Now those of you that know me know I would like to see a worldwide food revolution that completely changes almost everything about the way we eat. BUT, if I had to choose just one change that would greatly improve public health, it would be to remove high-fructose corn syrup completely from our diet. It’s just sugar. When you eat canned beans, you get sugar with it. When you eat applesauce, you get sugar with it. When you eat peanut butter, you get sugar. Crackers? Sugar. Salad dressing? Sugar. Beef stew? Sugar. It’s just sugar everywhere. It’s like we’re stuck on a life raft floating in an ocean of sugar. And sugar kills. We know that. If it’s not diabetes, it’s all the diseases that arise from inflammation—inflammation that’s caused by sugar: multiple sclerosis, lupus, rheumatoid arthritis, Crohn’s disease, heart disease, cancer and on and on and on.

Not only do we pay for it with our health, we pay for it with our taxes that go to hundreds of millions of dollars in farm subsidies. Not only does this greatly disturb me as a healer, I’m a bit upset about it as a citizen.

More than $100 billion dollars has been doled out to U.S. farmers since 1995 just to grow corn and soybeans. 75 percent of that has been taken by less than 4 percent of U.S. farmers. So again, we have a situation where exorbitant amounts of money are being given to only a handful of very powerful people. In contrast, less than $1 billion has been used to subsidize fruits and vegetables during the same time period. Literally, more than 99 percent of our crop subsidies go to sugar and hydrogenated fat-producing foods.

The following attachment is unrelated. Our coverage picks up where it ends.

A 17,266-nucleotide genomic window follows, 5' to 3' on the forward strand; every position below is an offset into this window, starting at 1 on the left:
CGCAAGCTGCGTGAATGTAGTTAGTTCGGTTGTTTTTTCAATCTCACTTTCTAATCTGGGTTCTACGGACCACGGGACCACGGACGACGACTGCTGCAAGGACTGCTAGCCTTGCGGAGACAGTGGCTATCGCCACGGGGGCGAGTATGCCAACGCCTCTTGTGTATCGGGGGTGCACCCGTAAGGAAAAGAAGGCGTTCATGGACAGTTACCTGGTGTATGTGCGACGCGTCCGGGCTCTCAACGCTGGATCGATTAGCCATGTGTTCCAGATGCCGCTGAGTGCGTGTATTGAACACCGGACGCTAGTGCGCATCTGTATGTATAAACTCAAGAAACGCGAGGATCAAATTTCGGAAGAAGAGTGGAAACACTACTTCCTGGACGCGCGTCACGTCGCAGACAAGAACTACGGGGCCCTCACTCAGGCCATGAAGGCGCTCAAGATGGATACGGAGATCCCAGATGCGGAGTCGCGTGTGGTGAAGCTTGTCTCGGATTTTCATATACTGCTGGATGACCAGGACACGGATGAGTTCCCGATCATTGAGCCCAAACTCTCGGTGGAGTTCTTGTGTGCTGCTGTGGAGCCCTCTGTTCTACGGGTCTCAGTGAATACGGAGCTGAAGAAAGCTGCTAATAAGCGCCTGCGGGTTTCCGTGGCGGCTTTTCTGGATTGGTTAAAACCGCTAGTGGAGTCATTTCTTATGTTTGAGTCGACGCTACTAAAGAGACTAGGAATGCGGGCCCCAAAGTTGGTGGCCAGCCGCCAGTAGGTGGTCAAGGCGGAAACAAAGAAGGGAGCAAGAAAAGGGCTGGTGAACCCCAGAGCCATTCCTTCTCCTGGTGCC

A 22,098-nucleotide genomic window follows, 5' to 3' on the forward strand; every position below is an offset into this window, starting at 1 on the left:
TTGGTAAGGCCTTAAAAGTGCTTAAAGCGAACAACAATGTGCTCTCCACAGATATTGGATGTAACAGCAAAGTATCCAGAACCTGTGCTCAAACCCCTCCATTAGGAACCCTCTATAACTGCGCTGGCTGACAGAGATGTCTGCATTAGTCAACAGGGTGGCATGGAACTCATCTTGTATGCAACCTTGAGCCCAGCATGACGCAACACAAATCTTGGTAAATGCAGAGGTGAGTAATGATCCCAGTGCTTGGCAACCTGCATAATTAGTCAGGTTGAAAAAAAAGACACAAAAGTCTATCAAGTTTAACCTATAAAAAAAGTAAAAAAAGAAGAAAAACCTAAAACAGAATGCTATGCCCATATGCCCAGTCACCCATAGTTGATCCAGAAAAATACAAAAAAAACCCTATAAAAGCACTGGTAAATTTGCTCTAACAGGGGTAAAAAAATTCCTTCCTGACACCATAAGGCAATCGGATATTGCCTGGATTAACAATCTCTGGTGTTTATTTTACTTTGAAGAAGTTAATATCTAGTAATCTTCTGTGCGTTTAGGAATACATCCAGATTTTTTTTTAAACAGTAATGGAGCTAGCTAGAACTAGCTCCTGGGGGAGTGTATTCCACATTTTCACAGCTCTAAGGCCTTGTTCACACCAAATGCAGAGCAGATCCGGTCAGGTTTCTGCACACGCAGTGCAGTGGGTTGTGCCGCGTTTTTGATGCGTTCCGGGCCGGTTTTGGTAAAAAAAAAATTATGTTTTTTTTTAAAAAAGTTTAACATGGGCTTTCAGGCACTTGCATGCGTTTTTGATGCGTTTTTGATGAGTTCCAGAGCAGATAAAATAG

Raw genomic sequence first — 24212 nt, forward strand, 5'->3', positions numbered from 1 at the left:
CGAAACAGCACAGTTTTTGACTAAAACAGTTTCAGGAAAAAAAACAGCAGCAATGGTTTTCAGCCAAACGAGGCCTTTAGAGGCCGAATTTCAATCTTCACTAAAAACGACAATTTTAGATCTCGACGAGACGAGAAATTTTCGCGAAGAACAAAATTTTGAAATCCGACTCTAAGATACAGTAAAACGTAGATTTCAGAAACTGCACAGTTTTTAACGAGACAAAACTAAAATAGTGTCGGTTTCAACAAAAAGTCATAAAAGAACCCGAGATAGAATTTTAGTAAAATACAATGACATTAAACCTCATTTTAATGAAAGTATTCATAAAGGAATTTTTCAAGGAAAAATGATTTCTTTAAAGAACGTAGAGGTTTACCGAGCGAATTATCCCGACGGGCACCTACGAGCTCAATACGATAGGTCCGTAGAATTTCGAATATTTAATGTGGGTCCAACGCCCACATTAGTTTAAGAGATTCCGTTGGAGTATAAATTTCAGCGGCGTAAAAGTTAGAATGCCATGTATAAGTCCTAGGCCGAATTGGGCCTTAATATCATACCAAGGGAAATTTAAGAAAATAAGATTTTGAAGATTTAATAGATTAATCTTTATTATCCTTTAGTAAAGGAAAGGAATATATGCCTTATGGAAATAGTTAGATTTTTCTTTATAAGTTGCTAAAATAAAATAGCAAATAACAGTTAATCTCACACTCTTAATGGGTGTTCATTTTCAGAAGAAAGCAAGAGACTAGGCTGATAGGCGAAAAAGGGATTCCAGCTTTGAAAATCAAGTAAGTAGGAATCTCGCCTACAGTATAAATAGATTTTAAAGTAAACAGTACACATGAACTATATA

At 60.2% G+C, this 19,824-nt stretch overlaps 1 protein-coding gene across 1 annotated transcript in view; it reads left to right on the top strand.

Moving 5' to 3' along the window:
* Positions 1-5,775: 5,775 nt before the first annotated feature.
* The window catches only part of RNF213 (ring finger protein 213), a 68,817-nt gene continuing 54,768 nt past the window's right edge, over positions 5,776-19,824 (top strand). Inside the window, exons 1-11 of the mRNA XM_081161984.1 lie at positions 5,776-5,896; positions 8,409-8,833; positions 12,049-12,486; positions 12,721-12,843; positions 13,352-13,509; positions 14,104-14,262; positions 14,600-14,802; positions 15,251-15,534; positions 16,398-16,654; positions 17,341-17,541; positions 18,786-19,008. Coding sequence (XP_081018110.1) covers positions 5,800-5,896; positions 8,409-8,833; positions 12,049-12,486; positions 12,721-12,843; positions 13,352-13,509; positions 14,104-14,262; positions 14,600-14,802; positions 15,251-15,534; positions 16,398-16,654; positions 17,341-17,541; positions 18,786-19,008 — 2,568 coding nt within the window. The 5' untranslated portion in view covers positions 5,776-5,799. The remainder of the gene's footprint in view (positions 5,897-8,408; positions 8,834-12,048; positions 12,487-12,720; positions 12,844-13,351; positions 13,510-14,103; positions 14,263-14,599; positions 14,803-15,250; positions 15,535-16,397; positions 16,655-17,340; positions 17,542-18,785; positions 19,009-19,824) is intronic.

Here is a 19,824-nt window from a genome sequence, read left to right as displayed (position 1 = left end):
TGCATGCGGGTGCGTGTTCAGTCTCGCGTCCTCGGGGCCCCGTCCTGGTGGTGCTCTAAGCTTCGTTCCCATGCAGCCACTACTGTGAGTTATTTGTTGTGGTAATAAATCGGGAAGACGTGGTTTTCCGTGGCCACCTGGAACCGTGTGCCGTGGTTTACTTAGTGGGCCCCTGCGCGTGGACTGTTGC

So, what we see is government-subsidized foods trickling down into other government programs, namely school lunches. I pulled up a menu of a local public elementary school from last week. Let’s see: Monday is pizza day; Tuesday is Chicken Nuggets, on Wednesday we had BBQ sandwiches, Thursday you get a choice between hamburgers or cheeseburgers and Friday was Carolina Chili dogs. Sides include brown sugar baked beans and fruits drenched in sugar syrup. The breakfast options are even more disturbing and include “Breakfast Pizza” and “Breakfast Sausage on a Stick.”

That’s right here in Charlotte.

Be the change

The good news is that the free market is more powerful than nearly anything in society. And we are seeing a swing toward healthy eating from consumers–a bottom-up strategy rather than a top-down strategy. The organic food industry has grown from a roughly $10 billion industry in 2006 to a more than $40 billion industry in 2015. That’s very encouraging.

We’re seeing fast food restaurants like Chik-fil-A and Chipotle offer antibiotic-free meat. We’re seeing McDonald’s push salads and smoothies. It’s not because they care; it’s because it’s what YOU are demanding (don’t eat at McDonald’s btw). We’re seeing Wal-Mart put up organic sections in every store.

It’s all proof of the power of the people and the importance of voting with your dollars. Keep fighting the good fight. Because we can win it.